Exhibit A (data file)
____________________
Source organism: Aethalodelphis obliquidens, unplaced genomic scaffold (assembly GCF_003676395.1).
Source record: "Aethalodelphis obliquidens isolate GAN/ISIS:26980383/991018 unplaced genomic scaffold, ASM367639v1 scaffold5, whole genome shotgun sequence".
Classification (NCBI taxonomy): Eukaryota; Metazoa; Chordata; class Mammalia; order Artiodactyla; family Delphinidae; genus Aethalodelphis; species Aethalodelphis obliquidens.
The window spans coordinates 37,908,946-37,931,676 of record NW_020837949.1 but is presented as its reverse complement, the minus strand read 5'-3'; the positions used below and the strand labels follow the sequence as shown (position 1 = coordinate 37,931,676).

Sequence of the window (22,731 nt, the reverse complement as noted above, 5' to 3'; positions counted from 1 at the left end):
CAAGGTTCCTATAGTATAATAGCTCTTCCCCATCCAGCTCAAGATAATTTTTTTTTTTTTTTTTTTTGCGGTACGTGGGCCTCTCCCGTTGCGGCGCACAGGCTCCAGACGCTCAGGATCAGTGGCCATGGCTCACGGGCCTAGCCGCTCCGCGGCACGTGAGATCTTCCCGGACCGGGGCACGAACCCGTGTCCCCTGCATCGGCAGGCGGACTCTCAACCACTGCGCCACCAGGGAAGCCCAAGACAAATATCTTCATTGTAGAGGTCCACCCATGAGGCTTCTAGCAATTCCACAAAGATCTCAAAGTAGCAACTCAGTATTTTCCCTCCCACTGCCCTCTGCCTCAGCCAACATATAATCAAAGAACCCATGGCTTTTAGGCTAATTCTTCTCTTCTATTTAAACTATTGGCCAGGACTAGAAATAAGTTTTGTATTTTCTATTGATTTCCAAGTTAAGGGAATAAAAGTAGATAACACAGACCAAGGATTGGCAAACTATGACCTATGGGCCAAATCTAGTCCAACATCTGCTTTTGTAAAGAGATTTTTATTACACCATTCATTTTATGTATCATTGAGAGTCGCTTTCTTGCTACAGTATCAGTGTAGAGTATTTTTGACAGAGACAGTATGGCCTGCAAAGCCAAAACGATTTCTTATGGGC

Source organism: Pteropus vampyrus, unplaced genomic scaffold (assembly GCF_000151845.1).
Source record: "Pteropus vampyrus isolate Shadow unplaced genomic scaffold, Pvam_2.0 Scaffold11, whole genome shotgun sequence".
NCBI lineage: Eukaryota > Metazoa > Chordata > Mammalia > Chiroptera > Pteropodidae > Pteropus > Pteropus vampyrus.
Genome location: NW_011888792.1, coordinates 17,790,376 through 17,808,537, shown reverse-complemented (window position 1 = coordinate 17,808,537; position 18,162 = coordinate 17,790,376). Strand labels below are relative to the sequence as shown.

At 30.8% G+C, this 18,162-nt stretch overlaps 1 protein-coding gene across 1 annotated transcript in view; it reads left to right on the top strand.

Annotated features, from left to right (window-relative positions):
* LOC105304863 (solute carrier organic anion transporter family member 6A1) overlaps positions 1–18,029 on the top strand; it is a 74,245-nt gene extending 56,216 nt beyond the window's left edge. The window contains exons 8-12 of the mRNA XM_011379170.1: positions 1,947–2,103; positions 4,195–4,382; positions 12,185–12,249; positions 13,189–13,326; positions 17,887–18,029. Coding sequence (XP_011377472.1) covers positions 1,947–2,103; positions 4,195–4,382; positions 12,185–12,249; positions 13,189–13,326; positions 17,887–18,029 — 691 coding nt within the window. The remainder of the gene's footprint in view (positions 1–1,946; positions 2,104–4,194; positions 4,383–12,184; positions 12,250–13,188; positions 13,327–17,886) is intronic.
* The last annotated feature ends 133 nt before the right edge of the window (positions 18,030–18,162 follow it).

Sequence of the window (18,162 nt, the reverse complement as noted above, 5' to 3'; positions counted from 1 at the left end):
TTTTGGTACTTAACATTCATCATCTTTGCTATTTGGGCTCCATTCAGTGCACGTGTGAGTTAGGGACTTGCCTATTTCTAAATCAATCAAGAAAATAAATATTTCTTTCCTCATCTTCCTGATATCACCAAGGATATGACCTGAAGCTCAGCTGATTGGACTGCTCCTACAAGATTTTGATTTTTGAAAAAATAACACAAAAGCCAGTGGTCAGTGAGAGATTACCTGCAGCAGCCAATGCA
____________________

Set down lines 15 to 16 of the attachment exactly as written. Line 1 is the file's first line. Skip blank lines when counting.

Sequence of the window (18,162 nt, the reverse complement as noted above, 5' to 3'; positions counted from 1 at the left end):
TTTTGGTACTTAACATTCATCATCTTTGCTATTTGGGCTCCATTCAGTGCACGTGTGAGTTAGGGACTTGCCTATTTCTAAATCAATCAAGAAAATAAATATTTCTTTCCTCATCTTCCTGATATCACCAAGGATATGACCTGAAGCTCAGCTGATTGGACTGCTCCTACAAGATTTTGATTTTTGAAAAAATAACACAAAAGCCAGTGGTCAGTGAGAGATTACCTGCAGCAGCCAATGCA